41. "Blue Note Records: Jazz Funk"
This set devoted to James Brown’s influence on jazz in the ’70s is part of what Apple tells us is a planned 30-playlist set curating the historic label’s catalogue.
42. "If You Like … Kind of Blue"
Miles Davis’s Kind of Blue is perennially among the top vinyl album sellers. There are If You Like … playlists for Beck, Ed Sheeran, Halsey, you name it — even an “If You Like Pina Coladas” playlist — but this collection of tracks that “mirror” the allure of Davis’s 1959 masterpiece ably fills what — for jazz newcomers, at least — seems like a real need.
43. "Motown for the Whole Family"
Oh, yes, there are Kids & Family playlists, too. “Cool Lullabies,” “Pop for the Whole Family,” “Classic Children’s Songs,” and “Driving With the Kids” undoubtedly have their place. Motown virtually guarantees all generations can maintain their sanity.
44. "The 3 a.m. Drive Home"
Don’t stress the title. This batch of “hypnotic late-night electro grooves” serves as a clever tour through a certain strain of electronic music, from Aphex Twin in 1997 to the Knife in 2006 and on through Hudson Mohawke, Rustie, and Evian Christ more recently. Car and wee hours not required.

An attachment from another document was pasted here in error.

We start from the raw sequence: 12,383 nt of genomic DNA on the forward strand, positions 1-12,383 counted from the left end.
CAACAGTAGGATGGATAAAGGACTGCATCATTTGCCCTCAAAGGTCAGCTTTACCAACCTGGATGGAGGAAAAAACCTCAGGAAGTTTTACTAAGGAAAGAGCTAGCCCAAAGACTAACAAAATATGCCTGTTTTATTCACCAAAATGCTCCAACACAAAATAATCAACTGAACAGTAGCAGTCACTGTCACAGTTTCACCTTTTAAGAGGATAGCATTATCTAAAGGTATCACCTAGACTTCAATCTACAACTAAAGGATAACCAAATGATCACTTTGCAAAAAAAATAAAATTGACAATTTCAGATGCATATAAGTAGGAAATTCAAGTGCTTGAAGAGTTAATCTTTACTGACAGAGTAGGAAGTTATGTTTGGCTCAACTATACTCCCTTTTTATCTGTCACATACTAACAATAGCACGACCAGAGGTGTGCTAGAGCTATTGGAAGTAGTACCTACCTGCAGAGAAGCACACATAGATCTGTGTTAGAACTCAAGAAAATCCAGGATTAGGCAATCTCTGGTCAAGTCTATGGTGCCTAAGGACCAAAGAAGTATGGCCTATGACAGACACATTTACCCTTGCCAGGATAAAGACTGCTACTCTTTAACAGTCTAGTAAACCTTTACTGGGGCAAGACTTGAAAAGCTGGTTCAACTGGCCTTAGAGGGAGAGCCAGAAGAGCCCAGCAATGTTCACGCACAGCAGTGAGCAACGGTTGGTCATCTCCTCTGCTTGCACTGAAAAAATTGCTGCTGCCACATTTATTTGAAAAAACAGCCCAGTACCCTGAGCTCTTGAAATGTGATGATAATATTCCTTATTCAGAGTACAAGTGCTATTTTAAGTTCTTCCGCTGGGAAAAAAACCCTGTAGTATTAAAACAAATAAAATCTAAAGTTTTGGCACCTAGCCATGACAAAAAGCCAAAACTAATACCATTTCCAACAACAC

45. "Daft Punk’s Teachers"
Apple hardly has a monopoly on this concept, but a playlist based on the musical idols name-checked on Daft Punk’s “Teachers” (from 1997’s Homework) could introduce the French dance duo’s many more recent fans to the robots’ preceding, um, technologies. What’s needed next is a playlist based on Swedish duo the Tough Alliance’s like-minded 2005 shout-out to influences, “Take No Heroes” (there is an “Intro to Tough Alliance” playlist).
46. "Getting Parents to Like Noise"
Starting with Jimi Hendrix and ending with a track from Lou Reed’s (in)famous Metal Machine Music, this playlist filed under “experimental” coaxes listeners gently into skronk and skree.
47. "It’s a New Day"